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Why are ticks dangerous for cats?

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With the arrival of warm weather, all wildlife becomes active, including ticks, which pose a serious threat not only to humans, but also to your pets. Not only street cats, but also pets can experience this disease. The main danger associated with a tick bite is the possibility of transmitting various infections that can cause serious harm to the cat's health, and in some cases even lead to fatal consequences.

General information about ticks

Ticks belong to the subclass of arthropods from the class of arachnids, and more than 54 thousand species of this species are currently known. These microscopic creatures prefer moist and shady places such as forests, parks, soil, and there are also species that live in water. The activity of ticks comes at above-zero temperatures, while in winter they enter diapause, or a state of hibernation.

It is important to note that not all types of ticks are bloodsuckers; most of them feed on moss, plant debris and fungi. However, the main danger associated with ticks is the possibility of transmitting various diseases, which, if treated incorrectly or delayed, can lead to serious health problems or even death.

How can your pet become infected?

It is believed that a cat living exclusively indoors cannot be at risk of becoming infected with ticks. However, this statement is not true. Ticks can even find their prey inside your home.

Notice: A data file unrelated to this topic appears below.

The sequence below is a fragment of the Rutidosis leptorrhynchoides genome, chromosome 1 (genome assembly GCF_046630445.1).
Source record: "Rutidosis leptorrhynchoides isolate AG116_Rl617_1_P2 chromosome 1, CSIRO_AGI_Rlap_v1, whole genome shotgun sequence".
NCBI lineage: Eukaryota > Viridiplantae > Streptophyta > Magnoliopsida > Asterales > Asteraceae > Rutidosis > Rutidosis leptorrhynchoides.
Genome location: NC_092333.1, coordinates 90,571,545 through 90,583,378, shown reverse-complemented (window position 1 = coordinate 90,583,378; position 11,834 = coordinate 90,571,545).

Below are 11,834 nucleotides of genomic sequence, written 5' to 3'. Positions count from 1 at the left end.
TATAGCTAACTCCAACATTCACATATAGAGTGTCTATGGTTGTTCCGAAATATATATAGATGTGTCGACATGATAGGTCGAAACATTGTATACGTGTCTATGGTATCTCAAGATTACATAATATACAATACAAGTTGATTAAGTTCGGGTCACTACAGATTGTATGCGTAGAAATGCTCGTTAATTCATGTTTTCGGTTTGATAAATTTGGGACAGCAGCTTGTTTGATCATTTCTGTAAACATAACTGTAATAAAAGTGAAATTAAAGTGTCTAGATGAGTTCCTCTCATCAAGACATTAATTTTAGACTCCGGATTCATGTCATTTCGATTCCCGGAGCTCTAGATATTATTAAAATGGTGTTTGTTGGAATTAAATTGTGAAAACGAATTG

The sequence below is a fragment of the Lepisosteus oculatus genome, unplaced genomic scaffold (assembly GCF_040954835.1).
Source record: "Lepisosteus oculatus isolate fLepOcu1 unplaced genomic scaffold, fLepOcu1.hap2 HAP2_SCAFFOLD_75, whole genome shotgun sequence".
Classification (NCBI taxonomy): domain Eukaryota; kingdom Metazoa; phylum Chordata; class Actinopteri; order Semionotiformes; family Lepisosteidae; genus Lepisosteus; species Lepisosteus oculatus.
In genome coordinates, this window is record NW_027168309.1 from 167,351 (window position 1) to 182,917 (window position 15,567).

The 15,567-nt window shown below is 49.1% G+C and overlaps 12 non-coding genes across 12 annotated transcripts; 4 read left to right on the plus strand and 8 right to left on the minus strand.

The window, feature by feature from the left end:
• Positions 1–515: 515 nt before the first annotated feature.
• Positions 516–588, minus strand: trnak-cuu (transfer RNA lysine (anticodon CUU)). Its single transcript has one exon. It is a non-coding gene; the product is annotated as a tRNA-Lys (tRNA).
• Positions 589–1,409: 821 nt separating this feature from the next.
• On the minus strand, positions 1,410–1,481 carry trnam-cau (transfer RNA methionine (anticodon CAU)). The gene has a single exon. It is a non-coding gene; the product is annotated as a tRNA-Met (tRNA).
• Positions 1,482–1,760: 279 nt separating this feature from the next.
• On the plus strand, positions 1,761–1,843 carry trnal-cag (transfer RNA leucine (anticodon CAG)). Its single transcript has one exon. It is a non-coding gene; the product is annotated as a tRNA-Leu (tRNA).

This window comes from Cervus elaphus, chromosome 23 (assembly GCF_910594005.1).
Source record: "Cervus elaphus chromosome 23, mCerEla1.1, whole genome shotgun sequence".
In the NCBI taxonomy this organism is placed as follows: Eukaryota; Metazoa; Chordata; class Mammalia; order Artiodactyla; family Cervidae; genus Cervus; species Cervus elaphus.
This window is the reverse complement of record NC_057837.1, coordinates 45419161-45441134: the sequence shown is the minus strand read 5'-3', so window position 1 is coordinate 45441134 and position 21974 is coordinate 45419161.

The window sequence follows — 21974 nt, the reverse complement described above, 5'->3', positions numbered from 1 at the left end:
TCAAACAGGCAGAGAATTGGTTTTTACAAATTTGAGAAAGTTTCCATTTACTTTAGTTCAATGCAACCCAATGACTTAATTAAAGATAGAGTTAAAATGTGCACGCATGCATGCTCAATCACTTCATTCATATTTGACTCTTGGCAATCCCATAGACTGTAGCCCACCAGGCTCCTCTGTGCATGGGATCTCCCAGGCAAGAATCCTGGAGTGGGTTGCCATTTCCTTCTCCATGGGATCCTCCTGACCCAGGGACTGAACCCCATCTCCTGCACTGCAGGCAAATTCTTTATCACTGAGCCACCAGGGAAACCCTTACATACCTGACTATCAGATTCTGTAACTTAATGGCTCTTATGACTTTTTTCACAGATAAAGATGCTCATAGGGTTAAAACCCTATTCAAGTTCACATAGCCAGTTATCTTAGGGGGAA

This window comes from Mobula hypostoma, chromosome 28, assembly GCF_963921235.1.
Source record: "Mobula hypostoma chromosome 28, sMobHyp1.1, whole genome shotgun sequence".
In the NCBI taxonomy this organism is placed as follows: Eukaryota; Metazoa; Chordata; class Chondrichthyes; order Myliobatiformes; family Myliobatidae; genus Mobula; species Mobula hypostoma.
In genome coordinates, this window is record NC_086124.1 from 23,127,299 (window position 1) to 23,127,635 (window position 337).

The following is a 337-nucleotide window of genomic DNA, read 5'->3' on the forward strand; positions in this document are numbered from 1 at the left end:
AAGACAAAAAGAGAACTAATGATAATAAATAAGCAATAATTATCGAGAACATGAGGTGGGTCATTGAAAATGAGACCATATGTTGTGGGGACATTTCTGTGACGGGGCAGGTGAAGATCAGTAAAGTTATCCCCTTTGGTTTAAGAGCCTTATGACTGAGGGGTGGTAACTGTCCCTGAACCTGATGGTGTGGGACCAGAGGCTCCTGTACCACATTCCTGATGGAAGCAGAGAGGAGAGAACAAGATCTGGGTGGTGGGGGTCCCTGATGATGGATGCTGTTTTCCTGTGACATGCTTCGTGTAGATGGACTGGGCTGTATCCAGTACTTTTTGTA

There are several ways that mites can appear on a cat:

  1. The most common source of tick bites is your pet walking outside. This is especially true for cats that roam freely outside the city, where there is a lot of vegetation that provides convenient conditions for ticks. However, even in the city, on the lawn near your house, your cat can become a victim of a tick.
  2. Contact with other animals also poses a risk of tick infestation. For example, if your cat is not outdoors, but you have a dog that you walk frequently, ticks may be carried from the outdoors by your dog and transferred to your indoor cat.
  3. Pets can become infected with ticks even through human contact. You yourself can bring parasites on your clothes after a walk in nature or even with you into the house, for example, with a basket of mushrooms or a bouquet of flowers collected in the forest.

Therefore, regularly checking your pets for ticks is an important preventative measure.

Why are ticks dangerous for cats?

The tick bite itself is not dangerous. The bite wound is usually small and heals quickly. However, the real threat lies in the infections that ticks can transmit.

Let's consider some of them:

  1. Lyme disease or borreliosis: This is an acute bacterial disease that is dangerous for both people and cats. Symptoms may include lethargy, fever, joint problems, and decreased appetite. Lyme disease affects the joints and can cause neurological damage.
  2. Tularemia: This disease is characterized by fever and damage to internal organs. It can be transmitted to humans and poses a fairly dangerous threat, in extreme cases leading to the death of a pet.
  3. Hemobartonellosis: This is an infectious disease that, although not dangerous to humans, causes loss of appetite, heart problems and rapid breathing in cats.
  4. Theileriosis: This is a rare and extremely dangerous infectious disease that affects the internal organs and bone marrow of cats. This infection does not pose a danger to humans.